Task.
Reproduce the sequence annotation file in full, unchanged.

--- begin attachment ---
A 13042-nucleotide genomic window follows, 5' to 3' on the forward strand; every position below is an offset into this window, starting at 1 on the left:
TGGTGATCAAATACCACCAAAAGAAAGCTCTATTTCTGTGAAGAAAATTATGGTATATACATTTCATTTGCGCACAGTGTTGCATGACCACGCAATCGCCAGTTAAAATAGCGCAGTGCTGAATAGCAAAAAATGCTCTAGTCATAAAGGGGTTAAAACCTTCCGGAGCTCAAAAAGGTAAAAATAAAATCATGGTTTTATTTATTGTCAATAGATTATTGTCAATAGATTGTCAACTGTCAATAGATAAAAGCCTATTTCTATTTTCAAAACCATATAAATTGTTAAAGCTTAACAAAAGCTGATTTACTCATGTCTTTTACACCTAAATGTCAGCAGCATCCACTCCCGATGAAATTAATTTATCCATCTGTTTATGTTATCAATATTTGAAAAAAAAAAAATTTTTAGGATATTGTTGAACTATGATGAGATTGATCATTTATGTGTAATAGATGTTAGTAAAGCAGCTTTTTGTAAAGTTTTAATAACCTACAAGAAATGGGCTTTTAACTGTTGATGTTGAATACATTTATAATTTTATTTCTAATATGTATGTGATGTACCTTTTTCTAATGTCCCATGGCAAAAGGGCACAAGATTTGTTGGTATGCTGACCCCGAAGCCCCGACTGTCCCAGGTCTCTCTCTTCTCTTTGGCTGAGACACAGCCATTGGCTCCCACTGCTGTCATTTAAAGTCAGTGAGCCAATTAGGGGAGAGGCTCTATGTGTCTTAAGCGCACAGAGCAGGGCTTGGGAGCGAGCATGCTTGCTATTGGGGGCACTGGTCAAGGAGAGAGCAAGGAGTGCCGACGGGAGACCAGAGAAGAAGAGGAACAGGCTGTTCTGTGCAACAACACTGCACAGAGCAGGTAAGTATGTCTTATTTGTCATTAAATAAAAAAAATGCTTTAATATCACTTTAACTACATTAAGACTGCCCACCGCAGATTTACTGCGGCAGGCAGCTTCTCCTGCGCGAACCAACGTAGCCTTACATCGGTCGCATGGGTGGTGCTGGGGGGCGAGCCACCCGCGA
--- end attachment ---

A 13042-nucleotide genomic window follows, 5' to 3' on the forward strand; every position below is an offset into this window, starting at 1 on the left:
TGGTGATCAAATACCACCAAAAGAAAGCTCTATTTCTGTGAAGAAAATTATGGTATATACATTTCATTTGCGCACAGTGTTGCATGACCACGCAATCGCCAGTTAAAATAGCGCAGTGCTGAATAGCAAAAAATGCTCTAGTCATAAAGGGGTTAAAACCTTCCGGAGCTCAAAAAGGTAAAAATAAAATCATGGTTTTATTTATTGTCAATAGATTATTGTCAATAGATTGTCAACTGTCAATAGATAAAAGCCTATTTCTATTTTCAAAACCATATAAATTGTTAAAGCTTAACAAAAGCTGATTTACTCATGTCTTTTACACCTAAATGTCAGCAGCATCCACTCCCGATGAAATTAATTTATCCATCTGTTTATGTTATCAATATTTGAAAAAAAAAAAATTTTTAGGATATTGTTGAACTATGATGAGATTGATCATTTATGTGTAATAGATGTTAGTAAAGCAGCTTTTTGTAAAGTTTTAATAACCTACAAGAAATGGGCTTTTAACTGTTGATGTTGAATACATTTATAATTTTATTTCTAATATGTATGTGATGTACCTTTTTCTAATGTCCCATGGCAAAAGGGCACAAGATTTGTTGGTATGCTGACCCCGAAGCCCCGACTGTCCCAGGTCTCTCTCTTCTCTTTGGCTGAGACACAGCCATTGGCTCCCACTGCTGTCATTTAAAGTCAGTGAGCCAATTAGGGGAGAGGCTCTATGTGTCTTAAGCGCACAGAGCAGGGCTTGGGAGCGAGCATGCTTGCTATTGGGGGCACTGGTCAAGGAGAGAGCAAGGAGTGCCGACGGGAGACCAGAGAAGAAGAGGAACAGGCTGTTCTGTGCAACAACACTGCACAGAGCAGGTAAGTATGTCTTATTTGTCATTAAATAAAAAAAATGCTTTAATATCACTTTAACTACATTAAGACTGCCCACCGCAGATTTACTGCGGCAGGCAGCTTCTCCTGCGCGAACCAACGTAGCCTTACATCGGTCGCATGGGTGGTGCTGGGGGGCGAGCCACCCGCGA